Intra- and interassay coefficients of variation were less than 5%. The “procedure blank” (buffer sample subjected to exactly the same treatment as samples) showed no detectable PGI-2-like activity, that is, it was below the detection limit. Within each group, mean ± SEM was calculated and analyzed statistically by analysis of variance. Significant differences were assumed when P was less than 0.05.
The results of the investigation are presented in Tables 1 and 2. Healthy women patients seem to show a trend for more endogenous PGI-2 than men, both nonsmokers and smokers. Moreover, it is also evident that smoking generally decreases the endogenous PGI-2 levels in patients of either gender. Women but not men smokers with gastric ulceration have less antral endogenous PGI-2.
The endogenous PGI-2 levels in the fundic mucosa of men with PUD were not significantly different in smokers and nonsmokers. However, female smokers with gastric ulcer and nonsmoking women with duodenal ulcer showed lower endogenous PGI-2 levels. In the duodenal mucosa, the most important changes were seen in women. In duodenal ulceration, the endogenous PGI-2 levels were higher in smokers, and lower in nonsmokers compared with healthy controls.
The pathogenesis of PUD is complex, and a single abnormality is unlikely to explain why ulcers develop. An imbalance among protective and ulcerogenic processes is probably one of the several factors that may lead to gastrointestinal ulceration. Endogenous PGI-2 is one of the most important natural protective substances in the gastrointestinal mucosa.11 In healthy people, there is a trend toward a higher endogenous PGI-2 content in women compared with in men, similar to our previous data12 in colonic mucosa. These gender differences are not clearly understood.13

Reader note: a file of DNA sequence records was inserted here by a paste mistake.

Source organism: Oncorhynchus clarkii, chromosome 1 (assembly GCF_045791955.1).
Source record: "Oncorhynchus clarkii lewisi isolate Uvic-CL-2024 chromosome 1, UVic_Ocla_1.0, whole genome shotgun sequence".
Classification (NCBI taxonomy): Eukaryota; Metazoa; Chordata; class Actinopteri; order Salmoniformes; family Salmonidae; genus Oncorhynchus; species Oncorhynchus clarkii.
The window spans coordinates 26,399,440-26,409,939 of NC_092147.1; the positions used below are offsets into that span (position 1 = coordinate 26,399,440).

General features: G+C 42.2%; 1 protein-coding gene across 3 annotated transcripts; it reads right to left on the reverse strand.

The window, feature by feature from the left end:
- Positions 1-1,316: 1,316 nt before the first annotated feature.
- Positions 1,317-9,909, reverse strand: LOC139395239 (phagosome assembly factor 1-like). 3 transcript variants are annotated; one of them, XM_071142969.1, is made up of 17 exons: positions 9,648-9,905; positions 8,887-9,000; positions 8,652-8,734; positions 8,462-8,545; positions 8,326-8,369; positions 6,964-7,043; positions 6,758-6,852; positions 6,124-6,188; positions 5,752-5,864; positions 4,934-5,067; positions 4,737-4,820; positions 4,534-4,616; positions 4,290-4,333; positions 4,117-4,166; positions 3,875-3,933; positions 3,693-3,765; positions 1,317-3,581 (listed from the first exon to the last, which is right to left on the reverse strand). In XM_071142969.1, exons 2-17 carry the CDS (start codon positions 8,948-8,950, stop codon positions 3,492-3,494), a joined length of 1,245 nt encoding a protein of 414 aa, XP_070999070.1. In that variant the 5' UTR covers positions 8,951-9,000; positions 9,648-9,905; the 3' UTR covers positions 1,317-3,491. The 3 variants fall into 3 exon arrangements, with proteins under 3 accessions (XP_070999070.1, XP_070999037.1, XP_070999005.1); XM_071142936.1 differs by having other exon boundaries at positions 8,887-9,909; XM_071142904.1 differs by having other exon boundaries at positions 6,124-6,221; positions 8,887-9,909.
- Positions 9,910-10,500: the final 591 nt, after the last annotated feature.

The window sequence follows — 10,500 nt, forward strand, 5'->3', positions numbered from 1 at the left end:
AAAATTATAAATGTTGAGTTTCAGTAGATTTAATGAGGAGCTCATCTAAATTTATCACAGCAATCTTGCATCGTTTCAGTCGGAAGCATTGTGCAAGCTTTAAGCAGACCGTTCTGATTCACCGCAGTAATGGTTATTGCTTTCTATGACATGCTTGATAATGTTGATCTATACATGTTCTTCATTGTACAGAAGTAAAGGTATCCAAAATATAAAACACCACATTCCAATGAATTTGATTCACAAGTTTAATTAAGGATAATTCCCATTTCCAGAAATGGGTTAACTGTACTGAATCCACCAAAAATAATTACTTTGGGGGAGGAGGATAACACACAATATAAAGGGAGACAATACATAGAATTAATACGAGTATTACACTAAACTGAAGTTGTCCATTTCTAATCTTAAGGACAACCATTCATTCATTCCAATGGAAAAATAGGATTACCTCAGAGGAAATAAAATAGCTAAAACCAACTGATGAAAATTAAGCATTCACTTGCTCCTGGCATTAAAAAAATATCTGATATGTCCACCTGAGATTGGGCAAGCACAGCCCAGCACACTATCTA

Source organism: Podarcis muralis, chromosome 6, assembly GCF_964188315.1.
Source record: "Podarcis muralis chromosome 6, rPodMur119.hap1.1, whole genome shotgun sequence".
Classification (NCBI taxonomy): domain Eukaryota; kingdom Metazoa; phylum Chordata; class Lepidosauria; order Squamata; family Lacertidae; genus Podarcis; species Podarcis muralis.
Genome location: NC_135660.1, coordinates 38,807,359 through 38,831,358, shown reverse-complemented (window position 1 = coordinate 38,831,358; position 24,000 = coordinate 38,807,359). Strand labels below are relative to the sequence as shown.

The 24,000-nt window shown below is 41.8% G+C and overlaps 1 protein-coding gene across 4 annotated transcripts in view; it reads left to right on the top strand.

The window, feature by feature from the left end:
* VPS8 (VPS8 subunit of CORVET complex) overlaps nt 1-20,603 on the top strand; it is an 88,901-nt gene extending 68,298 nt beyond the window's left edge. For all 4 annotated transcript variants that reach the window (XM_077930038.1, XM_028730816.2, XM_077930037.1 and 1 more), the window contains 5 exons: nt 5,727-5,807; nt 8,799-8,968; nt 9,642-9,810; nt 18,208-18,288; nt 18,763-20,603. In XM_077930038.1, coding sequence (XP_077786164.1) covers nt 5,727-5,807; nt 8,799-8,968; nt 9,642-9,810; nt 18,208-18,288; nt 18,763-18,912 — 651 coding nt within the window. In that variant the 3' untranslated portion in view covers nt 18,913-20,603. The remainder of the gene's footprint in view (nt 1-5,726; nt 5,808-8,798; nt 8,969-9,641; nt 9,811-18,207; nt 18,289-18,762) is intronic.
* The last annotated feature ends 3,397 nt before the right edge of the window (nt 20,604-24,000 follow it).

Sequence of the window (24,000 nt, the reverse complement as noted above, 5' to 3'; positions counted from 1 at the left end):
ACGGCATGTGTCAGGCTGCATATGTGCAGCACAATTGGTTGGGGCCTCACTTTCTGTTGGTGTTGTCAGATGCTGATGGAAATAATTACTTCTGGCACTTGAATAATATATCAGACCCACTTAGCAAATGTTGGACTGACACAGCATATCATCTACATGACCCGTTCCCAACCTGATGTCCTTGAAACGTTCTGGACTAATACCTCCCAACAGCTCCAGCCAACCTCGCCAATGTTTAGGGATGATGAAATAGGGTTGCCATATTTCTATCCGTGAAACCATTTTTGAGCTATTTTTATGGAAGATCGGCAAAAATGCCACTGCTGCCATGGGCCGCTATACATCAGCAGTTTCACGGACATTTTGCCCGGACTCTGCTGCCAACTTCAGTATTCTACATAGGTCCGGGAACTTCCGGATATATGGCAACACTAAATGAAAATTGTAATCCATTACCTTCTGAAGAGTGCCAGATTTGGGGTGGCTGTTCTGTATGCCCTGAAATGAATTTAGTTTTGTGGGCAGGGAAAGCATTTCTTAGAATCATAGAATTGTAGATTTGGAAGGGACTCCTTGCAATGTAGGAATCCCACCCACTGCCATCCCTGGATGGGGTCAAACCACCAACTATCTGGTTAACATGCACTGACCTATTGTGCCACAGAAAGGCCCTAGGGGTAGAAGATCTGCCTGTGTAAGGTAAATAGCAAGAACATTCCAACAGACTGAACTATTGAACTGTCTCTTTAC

Smoking exerts an unfavorable effect on the gastrointestinal tract.14,15 One of the targets of this action seems to be the endogenous PGI-2 content of the mucosa.16-18 Results in the literature are scarce regarding the possible relationship of human gastroduodenal enddogenous PGI-2 levels to smoking in PUD.4
On the basis of the present investigation, it seems that smoking has a damaging effect on the endogenous PG1-2 levels in women smokers with gastric ulceration. In this group, mucosa from the different regions had less endogenous PGI-2 than in healthy controls. A similar picture was obtained, also regarding gastric ulcers, in nonsmoking men. In the other groups, smaller antral or duodenal changes were seen. There were also numerous statistically significant differences in results that may be of no clinical relevance.